This new book draws on the Poppendiecks' unparalleled experience helping development organizations optimize the entire software value stream. You'll discover the right questions to ask, the key issues to focus on, and techniques proven to work. The authors present case studies from leading-edge software organizations, and offer practical exercises for jumpstarting your own Lean initiatives.
Managing to extend, nourish, and leverage agile practices
Building true development teams, not just groups
Driving quality through rapid feedback and detailed discipline
Making decisions Just-in-Time, but no later
Delivering fast: How PatientKeeper delivers 45 rock-solid releases per year
Making tradeoffs that really satisfy customers
Review By: Daniel Campanelli 01/04/2012
As the title implies, this is a book about implementing lean methods into software development. The main idea of this book seems to be: Organizations that can deliver value to the customer at minimal cost will prosper.
A sequel to the authors’ Lean Software Development: An Agile Toolkit, this book begins with a recap of the seven principles of lean development:
Eliminate Waste—Only code what is necessary
Build Quality In—Prevent defects rather than fix them
Create Knowledge—Document best practices
Defer Commitment—Keep your options open until a decision is absolutely needed
Deliver Fast—Reduce cycle time
Respect People—Treat everyone with dignity
Optimize the Whole—Measure the whole cycle from concept to cash
The authors capture the reader's attention immediately by dispelling some of the current myths regarding software development. They devote the second and third chapters to the concepts of value and waste. Thereafter, they present their arguments on how to implement their agile principles with regards to teamwork, employee empowerment, corporate culture, and systematic management.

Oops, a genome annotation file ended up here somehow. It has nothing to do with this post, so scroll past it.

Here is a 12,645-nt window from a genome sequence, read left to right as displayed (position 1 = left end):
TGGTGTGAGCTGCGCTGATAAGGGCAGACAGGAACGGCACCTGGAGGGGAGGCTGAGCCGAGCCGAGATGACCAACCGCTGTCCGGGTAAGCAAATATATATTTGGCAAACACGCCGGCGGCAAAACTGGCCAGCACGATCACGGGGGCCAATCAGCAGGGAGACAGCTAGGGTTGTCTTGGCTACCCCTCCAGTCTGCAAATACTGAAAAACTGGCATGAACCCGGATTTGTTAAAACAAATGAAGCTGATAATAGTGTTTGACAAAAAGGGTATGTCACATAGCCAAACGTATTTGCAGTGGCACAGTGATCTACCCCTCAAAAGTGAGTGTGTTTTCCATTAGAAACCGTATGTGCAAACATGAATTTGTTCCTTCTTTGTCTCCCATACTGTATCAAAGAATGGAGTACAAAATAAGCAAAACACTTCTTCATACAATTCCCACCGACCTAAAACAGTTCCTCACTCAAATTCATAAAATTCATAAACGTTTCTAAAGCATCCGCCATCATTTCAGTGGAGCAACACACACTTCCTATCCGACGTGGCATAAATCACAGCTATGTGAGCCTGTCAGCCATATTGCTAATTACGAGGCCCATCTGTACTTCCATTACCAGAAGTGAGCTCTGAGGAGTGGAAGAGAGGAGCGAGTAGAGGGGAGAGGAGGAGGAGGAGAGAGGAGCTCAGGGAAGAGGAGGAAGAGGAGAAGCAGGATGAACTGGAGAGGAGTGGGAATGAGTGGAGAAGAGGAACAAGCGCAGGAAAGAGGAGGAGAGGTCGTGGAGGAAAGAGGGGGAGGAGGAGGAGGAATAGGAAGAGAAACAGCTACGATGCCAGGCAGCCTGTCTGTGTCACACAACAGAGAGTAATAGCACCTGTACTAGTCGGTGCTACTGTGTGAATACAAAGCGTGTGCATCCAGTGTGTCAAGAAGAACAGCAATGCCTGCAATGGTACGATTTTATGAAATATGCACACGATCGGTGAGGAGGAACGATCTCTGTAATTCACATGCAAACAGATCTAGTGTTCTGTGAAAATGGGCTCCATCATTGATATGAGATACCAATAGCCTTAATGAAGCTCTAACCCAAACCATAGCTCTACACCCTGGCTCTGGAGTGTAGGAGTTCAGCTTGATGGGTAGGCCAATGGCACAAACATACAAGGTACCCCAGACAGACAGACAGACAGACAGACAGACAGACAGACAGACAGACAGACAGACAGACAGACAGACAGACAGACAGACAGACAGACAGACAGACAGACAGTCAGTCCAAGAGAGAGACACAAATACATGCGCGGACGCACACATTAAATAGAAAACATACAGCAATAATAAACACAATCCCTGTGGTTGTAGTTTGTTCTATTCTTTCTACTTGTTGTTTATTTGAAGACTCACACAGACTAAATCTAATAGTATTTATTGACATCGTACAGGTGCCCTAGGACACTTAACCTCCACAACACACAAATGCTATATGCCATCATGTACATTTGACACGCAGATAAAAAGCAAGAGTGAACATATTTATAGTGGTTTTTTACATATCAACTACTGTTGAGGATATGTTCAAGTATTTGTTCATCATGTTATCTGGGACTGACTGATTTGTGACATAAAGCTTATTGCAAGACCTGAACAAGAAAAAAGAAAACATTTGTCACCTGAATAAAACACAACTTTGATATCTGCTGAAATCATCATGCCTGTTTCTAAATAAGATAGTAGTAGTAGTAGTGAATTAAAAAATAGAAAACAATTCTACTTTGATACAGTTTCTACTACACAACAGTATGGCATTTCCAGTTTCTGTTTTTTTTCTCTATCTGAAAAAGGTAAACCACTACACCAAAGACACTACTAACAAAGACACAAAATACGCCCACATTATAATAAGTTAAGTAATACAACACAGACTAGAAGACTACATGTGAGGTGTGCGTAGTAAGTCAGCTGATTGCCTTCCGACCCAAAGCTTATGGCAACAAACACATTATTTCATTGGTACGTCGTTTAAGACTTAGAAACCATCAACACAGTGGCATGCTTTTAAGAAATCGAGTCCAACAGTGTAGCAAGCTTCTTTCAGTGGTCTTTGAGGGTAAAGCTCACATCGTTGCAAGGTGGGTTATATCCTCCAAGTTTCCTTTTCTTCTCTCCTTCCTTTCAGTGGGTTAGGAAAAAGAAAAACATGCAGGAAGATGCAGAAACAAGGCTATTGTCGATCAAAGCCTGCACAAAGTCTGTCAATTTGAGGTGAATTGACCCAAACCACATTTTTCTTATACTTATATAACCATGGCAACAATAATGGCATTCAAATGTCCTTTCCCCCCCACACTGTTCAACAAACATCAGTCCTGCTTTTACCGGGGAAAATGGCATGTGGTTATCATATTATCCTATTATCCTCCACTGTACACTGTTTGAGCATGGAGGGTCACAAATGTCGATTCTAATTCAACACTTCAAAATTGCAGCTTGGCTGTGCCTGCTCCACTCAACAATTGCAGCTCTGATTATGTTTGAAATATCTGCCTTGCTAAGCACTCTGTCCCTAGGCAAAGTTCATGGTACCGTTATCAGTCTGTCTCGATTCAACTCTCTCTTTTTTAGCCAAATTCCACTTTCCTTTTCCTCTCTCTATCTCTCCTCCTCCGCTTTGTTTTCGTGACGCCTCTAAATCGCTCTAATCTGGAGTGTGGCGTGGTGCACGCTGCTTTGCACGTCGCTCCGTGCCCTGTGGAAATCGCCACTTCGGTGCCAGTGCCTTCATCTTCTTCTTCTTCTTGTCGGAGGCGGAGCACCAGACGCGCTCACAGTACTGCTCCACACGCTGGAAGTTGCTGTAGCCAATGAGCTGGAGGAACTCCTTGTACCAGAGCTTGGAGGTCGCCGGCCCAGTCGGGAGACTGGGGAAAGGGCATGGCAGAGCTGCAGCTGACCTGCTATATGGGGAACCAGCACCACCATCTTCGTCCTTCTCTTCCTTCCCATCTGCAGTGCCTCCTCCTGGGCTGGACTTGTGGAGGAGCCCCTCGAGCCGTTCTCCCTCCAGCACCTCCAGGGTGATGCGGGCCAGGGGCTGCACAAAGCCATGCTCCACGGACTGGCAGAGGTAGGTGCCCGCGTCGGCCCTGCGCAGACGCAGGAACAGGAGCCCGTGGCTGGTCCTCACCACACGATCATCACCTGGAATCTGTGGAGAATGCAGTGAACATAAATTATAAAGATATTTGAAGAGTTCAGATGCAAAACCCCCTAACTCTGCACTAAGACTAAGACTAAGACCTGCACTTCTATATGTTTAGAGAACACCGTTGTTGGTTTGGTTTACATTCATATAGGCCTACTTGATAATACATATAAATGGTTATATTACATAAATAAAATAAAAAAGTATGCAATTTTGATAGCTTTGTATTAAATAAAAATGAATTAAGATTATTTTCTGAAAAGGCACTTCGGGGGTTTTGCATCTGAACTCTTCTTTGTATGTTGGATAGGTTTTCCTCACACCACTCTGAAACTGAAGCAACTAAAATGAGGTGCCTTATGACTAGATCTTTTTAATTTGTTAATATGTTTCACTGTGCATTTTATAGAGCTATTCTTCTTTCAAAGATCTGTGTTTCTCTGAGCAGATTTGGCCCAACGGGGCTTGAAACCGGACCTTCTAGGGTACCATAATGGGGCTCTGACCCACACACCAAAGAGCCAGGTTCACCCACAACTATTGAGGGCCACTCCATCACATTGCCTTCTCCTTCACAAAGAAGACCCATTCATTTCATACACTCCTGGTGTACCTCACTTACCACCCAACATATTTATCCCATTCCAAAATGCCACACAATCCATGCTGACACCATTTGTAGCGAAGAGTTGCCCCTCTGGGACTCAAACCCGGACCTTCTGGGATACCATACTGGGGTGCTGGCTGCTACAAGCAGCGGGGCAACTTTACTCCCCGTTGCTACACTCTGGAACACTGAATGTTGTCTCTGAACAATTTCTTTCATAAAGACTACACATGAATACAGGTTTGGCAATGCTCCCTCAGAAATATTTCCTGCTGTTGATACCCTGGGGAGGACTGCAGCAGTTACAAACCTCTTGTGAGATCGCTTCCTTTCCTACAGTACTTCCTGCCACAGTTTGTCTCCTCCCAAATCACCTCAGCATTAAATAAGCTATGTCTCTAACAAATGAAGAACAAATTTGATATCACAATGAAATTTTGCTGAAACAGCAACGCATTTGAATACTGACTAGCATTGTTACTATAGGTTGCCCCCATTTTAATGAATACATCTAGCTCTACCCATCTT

Some of the ideas presented are a radical departure from traditional systems-development practices and are rather diverse in scope. However, the authors’ arguments are well-supported with references to organizations that have successfully used lean principles in manufacturing and software development, including Toyota, 3M, and Google. The authors also use personal anecdotes to illustrate key points. Each chapter concludes with a “Try This” section, which gives the reader specific tasks to help assess the implementation of the ideas in specific organizations--a refreshing departure from the typical questions that simply ask the reader to repeat the subject matter presented in the chapter.
The topics are high-impact, thought-provoking guidelines to be evaluated and adopted as the unique needs of specific organizations may dictate. For those of us who have been weaned on the waterfall approach to software development, some of these ideas are revolutionary. For instance, in the early chapters the authors suggest adopting an empirical school of thought by letting the product evolve after the concept is established, rather than adhering to a deterministic school of thought (i.e., trying to develop a complete specification up front).
Also impressive is the scope of the material presented in the book. From a management perspective, the authors speak of organizational improvements by reducing cycle time, measuring the whole process, breaking down barriers between departments, forming strategic alliances, etc. They then turn their attention to employee empowerment by discussing such things as sharing knowledge, training employees in formal problem solving, testing often, and providing frequent feedback.
After completing the book, implementing all of the ideas seems like an overwhelming task. However, as the authors point out, if the organization stays focused on the customer, everything else falls into place.
This book discusses some of the more salient issues regarding implementation of agile principles into software development. The writing style is easy to follow, but the substance is state of the art, with references to management science, quality theory, and the authors’ personal work experiences. The book is a must read for any software professional.